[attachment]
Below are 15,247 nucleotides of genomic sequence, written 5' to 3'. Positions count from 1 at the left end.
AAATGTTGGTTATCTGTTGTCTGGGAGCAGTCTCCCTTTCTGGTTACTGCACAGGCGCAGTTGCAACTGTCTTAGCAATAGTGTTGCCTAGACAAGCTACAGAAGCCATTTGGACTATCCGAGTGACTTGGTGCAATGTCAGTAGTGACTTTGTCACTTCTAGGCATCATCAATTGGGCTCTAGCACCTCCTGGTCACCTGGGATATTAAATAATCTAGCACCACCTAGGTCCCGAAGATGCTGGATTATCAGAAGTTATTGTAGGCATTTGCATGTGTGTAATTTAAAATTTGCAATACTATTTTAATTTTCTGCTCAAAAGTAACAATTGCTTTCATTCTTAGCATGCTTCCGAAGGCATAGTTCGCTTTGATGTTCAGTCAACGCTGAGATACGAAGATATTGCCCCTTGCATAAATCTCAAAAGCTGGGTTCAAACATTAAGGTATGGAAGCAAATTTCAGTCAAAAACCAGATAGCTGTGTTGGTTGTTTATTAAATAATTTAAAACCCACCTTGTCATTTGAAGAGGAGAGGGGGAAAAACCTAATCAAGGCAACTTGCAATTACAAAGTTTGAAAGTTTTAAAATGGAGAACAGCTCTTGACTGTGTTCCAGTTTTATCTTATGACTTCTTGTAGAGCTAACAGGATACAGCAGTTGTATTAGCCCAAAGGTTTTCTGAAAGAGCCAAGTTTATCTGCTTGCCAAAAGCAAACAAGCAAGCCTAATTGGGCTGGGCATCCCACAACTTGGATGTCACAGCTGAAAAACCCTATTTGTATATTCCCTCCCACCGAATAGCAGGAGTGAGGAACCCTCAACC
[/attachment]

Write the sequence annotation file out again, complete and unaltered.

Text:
Below are 15,247 nucleotides of genomic sequence, written 5' to 3'. Positions count from 1 at the left end.
AAATGTTGGTTATCTGTTGTCTGGGAGCAGTCTCCCTTTCTGGTTACTGCACAGGCGCAGTTGCAACTGTCTTAGCAATAGTGTTGCCTAGACAAGCTACAGAAGCCATTTGGACTATCCGAGTGACTTGGTGCAATGTCAGTAGTGACTTTGTCACTTCTAGGCATCATCAATTGGGCTCTAGCACCTCCTGGTCACCTGGGATATTAAATAATCTAGCACCACCTAGGTCCCGAAGATGCTGGATTATCAGAAGTTATTGTAGGCATTTGCATGTGTGTAATTTAAAATTTGCAATACTATTTTAATTTTCTGCTCAAAAGTAACAATTGCTTTCATTCTTAGCATGCTTCCGAAGGCATAGTTCGCTTTGATGTTCAGTCAACGCTGAGATACGAAGATATTGCCCCTTGCATAAATCTCAAAAGCTGGGTTCAAACATTAAGGTATGGAAGCAAATTTCAGTCAAAAACCAGATAGCTGTGTTGGTTGTTTATTAAATAATTTAAAACCCACCTTGTCATTTGAAGAGGAGAGGGGGAAAAACCTAATCAAGGCAACTTGCAATTACAAAGTTTGAAAGTTTTAAAATGGAGAACAGCTCTTGACTGTGTTCCAGTTTTATCTTATGACTTCTTGTAGAGCTAACAGGATACAGCAGTTGTATTAGCCCAAAGGTTTTCTGAAAGAGCCAAGTTTATCTGCTTGCCAAAAGCAAACAAGCAAGCCTAATTGGGCTGGGCATCCCACAACTTGGATGTCACAGCTGAAAAACCCTATTTGTATATTCCCTCCCACCGAATAGCAGGAGTGAGGAACCCTCAACC